Medicare Actuary Says Changes In Advantage Plans Will Mean Higher Cost For Some Seniors
Politico obtained an analysis by Richard Foster, the actuary for the Centers for Medicare and Medicaid, which that the health law will mean increased costs for seniors in Medicare Advantage plans. He "also tells Senate Republicans that the overhaul will result in 'less generous benefit packages' for Medicare Advantage plans next year. Foster is independent from the administration and non-partisan."
"Democrats have long contended that Medicare Advantage plans private insurance alternatives to Medicare overpay private insurers, increasing premiums for everyone," but Republicans say the changes mean some seniors won't be able to keep their plans, "a promise President Barack Obama made during the reform debate," and a key tenet of GOP efforts to roll back the law. "Foster says the additional costs seniors face will be partially offset by other pieces of the law, including reduced cost sharing for Medicare Parts A and B, lower Part B premiums and the filling of the prescription drug donut hole" (Haberkorn, 10/13).
Meanwhile, The Hill reports on a report from the Government Accountability Office: "During debate over healthcare reform in August and September 2009, health insurance company Humana sent letters to 930,000 beneficiaries enrolled in its Medicare Advantage plans warning that the Democrats' law could hurt seniors' benefits. The Centers for Medicare and Medicaid Services directed Humana to stop the mailings Sept. 18 and extended the order to all other Medicare Advantage groups three days later 'Although CMS's actions generally conformed to its policies and procedures,' the report says, 'the ... memorandum ... instructing all MA organizations to discontinue communications on pending legislation while CMS conducted its investigation was unusual'" (Pecquet, 10/13).
California Healthline: While the health law "is slated to produce sweeping changes in the nation's provision of health care ... the bulk of transformative provisions -- from launching health insurance exchanges to introducing new mandates and wellness provisions -- are not slated to take effect for several years." Healthline looks at "how the reform has thus far affected care provision across three vectors: access to insurance, health care services utilization and systemic improvement" (Diamond, 10/13).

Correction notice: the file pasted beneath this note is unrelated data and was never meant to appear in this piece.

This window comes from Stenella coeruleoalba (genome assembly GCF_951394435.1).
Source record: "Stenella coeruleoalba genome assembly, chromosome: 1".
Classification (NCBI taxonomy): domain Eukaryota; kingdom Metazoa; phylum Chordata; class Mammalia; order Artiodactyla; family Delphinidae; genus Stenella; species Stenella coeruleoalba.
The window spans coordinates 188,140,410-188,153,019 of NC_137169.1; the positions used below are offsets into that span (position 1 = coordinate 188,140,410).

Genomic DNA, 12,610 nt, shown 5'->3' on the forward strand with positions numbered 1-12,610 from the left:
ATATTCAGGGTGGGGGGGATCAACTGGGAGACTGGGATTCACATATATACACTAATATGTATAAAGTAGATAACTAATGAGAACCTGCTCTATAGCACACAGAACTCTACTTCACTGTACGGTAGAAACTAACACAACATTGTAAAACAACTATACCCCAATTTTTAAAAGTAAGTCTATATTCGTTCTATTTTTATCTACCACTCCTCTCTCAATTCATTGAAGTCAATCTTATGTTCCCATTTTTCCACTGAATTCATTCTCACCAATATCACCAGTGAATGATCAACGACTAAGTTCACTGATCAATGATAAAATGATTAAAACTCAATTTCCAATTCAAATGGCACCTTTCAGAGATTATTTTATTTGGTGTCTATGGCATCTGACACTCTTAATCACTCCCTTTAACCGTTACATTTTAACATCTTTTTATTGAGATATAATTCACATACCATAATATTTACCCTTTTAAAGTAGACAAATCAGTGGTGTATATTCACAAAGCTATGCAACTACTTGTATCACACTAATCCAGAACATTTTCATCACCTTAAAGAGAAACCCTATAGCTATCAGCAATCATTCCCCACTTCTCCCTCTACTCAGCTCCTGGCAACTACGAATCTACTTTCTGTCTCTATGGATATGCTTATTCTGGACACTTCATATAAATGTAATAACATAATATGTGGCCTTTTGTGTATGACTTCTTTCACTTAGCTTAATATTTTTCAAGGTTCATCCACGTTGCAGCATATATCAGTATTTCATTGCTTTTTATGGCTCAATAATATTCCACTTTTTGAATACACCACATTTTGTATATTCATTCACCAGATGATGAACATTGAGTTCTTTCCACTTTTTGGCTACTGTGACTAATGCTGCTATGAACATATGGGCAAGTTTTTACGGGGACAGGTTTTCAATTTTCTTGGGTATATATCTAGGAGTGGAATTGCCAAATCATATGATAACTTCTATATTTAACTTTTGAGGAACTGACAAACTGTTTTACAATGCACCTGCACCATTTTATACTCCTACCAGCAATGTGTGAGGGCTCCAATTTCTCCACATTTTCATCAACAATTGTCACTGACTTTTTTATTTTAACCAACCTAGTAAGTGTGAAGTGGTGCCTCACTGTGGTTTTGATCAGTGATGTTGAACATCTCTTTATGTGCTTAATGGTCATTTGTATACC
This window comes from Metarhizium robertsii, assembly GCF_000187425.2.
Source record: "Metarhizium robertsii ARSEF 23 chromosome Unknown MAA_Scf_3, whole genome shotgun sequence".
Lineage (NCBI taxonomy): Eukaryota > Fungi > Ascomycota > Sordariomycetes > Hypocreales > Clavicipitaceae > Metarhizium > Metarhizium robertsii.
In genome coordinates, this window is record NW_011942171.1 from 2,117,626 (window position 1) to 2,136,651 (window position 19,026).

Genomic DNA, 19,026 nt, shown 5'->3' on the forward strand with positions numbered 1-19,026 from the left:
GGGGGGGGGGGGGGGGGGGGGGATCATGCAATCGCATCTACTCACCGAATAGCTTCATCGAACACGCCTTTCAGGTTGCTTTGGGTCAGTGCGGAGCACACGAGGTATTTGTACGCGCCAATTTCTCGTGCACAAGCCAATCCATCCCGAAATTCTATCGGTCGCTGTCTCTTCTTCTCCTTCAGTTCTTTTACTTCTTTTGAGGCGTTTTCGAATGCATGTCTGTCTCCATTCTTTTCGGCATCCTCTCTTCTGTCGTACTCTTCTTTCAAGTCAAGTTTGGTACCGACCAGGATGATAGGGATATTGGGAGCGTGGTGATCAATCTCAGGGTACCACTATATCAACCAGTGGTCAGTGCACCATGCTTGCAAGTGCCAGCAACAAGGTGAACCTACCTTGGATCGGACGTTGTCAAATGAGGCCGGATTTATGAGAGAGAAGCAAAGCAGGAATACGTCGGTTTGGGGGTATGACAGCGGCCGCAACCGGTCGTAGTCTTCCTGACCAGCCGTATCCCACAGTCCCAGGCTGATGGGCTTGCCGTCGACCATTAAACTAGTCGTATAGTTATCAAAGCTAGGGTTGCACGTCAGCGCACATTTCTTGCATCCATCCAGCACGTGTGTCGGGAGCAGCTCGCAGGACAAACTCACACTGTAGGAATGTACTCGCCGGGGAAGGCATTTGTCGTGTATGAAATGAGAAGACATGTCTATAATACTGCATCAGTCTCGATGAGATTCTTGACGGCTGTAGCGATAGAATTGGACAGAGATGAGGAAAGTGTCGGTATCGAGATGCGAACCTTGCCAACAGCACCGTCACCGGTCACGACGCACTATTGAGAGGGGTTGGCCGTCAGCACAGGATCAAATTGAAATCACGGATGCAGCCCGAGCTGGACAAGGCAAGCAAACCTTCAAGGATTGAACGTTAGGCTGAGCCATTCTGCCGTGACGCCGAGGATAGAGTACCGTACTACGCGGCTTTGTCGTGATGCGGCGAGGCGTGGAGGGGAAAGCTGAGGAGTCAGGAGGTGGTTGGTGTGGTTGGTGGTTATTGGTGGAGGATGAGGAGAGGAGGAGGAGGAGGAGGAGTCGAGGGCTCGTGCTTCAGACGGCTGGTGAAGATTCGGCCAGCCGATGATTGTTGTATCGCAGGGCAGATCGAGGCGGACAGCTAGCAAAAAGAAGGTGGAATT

Bloomberg reports that the health law will "spend $10 billion over nine years to fund test programs ... A Center for Medicare and Medicaid Innovation, created by the health law passed in March, will approve and oversee grants to programs that offer novel ways to slow medical spending that has grown annually almost 6 percent on average since 2005. Under the overhaul, the center received $5 million in initial funding in fiscal 2010, and is scheduled to get the additional money from fiscal 2011 until 2019. That budget will be used to reduce spending growth for Medicare, the U.S. health plan for the elderly and disabled, through physician and hospital pilot programs that have surfaced from Maine to Washington state over the past five years" (Wechsler, 10/14).This is part of the KHN Morning Briefing, a summary of health policy coverage from major news organizations. Sign up for an email subscription.